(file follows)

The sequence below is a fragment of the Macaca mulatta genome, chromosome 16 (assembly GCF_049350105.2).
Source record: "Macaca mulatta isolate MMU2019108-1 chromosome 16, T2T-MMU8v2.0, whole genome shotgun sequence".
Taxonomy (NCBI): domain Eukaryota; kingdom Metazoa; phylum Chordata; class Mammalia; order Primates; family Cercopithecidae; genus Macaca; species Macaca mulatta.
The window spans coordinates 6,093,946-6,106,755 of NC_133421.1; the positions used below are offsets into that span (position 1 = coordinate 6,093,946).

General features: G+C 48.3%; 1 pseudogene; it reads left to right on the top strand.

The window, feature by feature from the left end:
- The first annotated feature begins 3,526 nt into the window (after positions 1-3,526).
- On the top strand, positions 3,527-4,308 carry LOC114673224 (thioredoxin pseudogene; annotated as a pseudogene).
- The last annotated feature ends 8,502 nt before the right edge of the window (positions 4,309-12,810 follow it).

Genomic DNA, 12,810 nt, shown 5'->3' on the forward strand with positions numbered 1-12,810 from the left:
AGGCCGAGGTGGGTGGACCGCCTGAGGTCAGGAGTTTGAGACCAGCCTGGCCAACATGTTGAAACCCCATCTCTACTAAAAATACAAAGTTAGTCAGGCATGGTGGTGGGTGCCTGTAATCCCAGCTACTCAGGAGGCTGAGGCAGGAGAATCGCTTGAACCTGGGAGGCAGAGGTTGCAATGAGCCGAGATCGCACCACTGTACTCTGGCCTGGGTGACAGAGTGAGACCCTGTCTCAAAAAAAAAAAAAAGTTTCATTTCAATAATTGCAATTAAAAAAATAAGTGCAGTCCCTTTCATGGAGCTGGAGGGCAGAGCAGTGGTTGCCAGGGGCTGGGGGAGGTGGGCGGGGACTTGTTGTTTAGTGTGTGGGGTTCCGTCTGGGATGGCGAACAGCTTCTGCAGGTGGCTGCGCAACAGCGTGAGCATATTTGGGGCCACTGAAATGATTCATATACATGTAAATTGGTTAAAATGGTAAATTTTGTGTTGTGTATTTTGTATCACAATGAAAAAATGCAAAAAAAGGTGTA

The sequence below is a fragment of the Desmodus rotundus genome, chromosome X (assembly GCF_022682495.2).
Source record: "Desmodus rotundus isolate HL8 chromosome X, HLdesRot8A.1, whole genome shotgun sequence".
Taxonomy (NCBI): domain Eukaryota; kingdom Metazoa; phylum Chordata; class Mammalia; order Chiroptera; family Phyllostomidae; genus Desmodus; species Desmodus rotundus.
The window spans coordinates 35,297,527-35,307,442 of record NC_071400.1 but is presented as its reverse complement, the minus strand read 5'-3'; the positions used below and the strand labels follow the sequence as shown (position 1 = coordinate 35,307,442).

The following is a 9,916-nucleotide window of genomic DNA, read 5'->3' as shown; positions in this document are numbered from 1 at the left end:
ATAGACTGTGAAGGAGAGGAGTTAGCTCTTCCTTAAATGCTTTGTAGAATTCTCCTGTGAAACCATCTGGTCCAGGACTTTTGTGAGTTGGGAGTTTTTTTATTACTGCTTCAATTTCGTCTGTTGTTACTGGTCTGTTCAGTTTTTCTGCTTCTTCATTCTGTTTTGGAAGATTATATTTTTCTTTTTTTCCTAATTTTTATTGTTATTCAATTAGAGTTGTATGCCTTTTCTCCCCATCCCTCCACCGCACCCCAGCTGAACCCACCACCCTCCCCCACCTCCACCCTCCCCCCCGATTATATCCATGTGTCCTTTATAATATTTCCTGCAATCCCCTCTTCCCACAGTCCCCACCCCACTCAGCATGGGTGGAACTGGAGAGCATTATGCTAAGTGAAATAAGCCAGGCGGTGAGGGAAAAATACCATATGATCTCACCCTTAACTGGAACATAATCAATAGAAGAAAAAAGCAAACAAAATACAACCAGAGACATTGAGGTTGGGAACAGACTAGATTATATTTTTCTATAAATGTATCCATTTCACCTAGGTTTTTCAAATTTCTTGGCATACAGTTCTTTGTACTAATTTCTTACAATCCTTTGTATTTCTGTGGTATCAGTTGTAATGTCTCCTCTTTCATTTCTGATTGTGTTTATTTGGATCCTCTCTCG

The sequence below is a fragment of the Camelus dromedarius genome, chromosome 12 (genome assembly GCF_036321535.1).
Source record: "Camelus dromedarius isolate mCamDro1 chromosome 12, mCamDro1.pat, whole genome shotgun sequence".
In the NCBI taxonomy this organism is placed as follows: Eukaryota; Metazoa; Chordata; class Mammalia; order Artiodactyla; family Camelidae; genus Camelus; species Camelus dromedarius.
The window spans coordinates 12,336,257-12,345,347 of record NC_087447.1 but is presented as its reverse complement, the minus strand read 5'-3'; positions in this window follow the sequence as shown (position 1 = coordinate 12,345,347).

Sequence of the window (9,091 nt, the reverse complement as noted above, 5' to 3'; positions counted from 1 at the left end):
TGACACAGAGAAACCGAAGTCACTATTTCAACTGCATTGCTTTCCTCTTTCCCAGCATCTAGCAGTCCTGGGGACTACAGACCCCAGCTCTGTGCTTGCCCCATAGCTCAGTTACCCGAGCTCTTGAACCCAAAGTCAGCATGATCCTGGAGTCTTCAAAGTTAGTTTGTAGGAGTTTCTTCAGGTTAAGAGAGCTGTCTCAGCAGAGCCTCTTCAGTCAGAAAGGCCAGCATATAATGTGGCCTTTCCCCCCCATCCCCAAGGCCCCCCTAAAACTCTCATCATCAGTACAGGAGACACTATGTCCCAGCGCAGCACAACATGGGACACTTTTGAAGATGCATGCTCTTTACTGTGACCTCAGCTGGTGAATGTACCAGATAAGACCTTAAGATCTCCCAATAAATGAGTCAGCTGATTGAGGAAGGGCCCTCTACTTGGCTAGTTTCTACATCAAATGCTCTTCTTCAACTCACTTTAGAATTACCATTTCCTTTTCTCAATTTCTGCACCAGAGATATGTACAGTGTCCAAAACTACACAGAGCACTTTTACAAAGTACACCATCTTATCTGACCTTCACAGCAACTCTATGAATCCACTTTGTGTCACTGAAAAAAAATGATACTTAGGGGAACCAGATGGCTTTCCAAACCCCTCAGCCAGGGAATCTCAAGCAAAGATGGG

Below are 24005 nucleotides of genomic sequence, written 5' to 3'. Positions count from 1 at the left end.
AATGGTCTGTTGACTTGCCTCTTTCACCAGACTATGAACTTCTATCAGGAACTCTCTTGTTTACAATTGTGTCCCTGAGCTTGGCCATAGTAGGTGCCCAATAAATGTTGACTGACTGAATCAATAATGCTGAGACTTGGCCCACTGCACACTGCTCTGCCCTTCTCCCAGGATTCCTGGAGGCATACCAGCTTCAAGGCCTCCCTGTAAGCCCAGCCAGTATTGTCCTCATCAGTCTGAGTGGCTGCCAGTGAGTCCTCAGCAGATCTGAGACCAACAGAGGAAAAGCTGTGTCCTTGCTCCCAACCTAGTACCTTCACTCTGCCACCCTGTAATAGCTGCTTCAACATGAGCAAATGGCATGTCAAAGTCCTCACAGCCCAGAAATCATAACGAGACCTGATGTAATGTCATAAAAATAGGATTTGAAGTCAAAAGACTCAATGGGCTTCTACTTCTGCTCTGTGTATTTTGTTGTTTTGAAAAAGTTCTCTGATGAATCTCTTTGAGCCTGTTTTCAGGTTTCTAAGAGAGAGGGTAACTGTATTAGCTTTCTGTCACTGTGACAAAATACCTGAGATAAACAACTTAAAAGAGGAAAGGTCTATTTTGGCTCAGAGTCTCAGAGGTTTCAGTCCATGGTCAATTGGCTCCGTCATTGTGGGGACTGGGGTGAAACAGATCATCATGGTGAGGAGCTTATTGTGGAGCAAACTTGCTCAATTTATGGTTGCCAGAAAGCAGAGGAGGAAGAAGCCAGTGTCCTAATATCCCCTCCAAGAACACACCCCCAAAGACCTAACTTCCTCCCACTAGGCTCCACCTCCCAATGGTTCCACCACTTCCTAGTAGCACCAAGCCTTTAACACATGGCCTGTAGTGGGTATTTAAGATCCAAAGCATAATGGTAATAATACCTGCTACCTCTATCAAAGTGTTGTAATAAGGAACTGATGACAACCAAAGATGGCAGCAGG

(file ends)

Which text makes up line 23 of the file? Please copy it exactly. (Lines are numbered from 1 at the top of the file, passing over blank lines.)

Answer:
TGACACAGAGAAACCGAAGTCACTATTTCAACTGCATTGCTTTCCTCTTTCCCAGCATCTAGCAGTCCTGGGGACTACAGACCCCAGCTCTGTGCTTGCCCCATAGCTCAGTTACCCGAGCTCTTGAACCCAAAGTCAGCATGATCCTGGAGTCTTCAAAGTTAGTTTGTAGGAGTTTCTTCAGGTTAAGAGAGCTGTCTCAGCAGAGCCTCTTCAGTCAGAAAGGCCAGCATATAATGTGGCCTTTCCCCCCCATCCCCAAGGCCCCCCTAAAACTCTCATCATCAGTACAGGAGACACTATGTCCCAGCGCAGCACAACATGGGACACTTTTGAAGATGCATGCTCTTTACTGTGACCTCAGCTGGTGAATGTACCAGATAAGACCTTAAGATCTCCCAATAAATGAGTCAGCTGATTGAGGAAGGGCCCTCTACTTGGCTAGTTTCTACATCAAATGCTCTTCTTCAACTCACTTTAGAATTACCATTTCCTTTTCTCAATTTCTGCACCAGAGATATGTACAGTGTCCAAAACTACACAGAGCACTTTTACAAAGTACACCATCTTATCTGACCTTCACAGCAACTCTATGAATCCACTTTGTGTCACTGAAAAAAAATGATACTTAGGGGAACCAGATGGCTTTCCAAACCCCTCAGCCAGGGAATCTCAAGCAAAGATGGG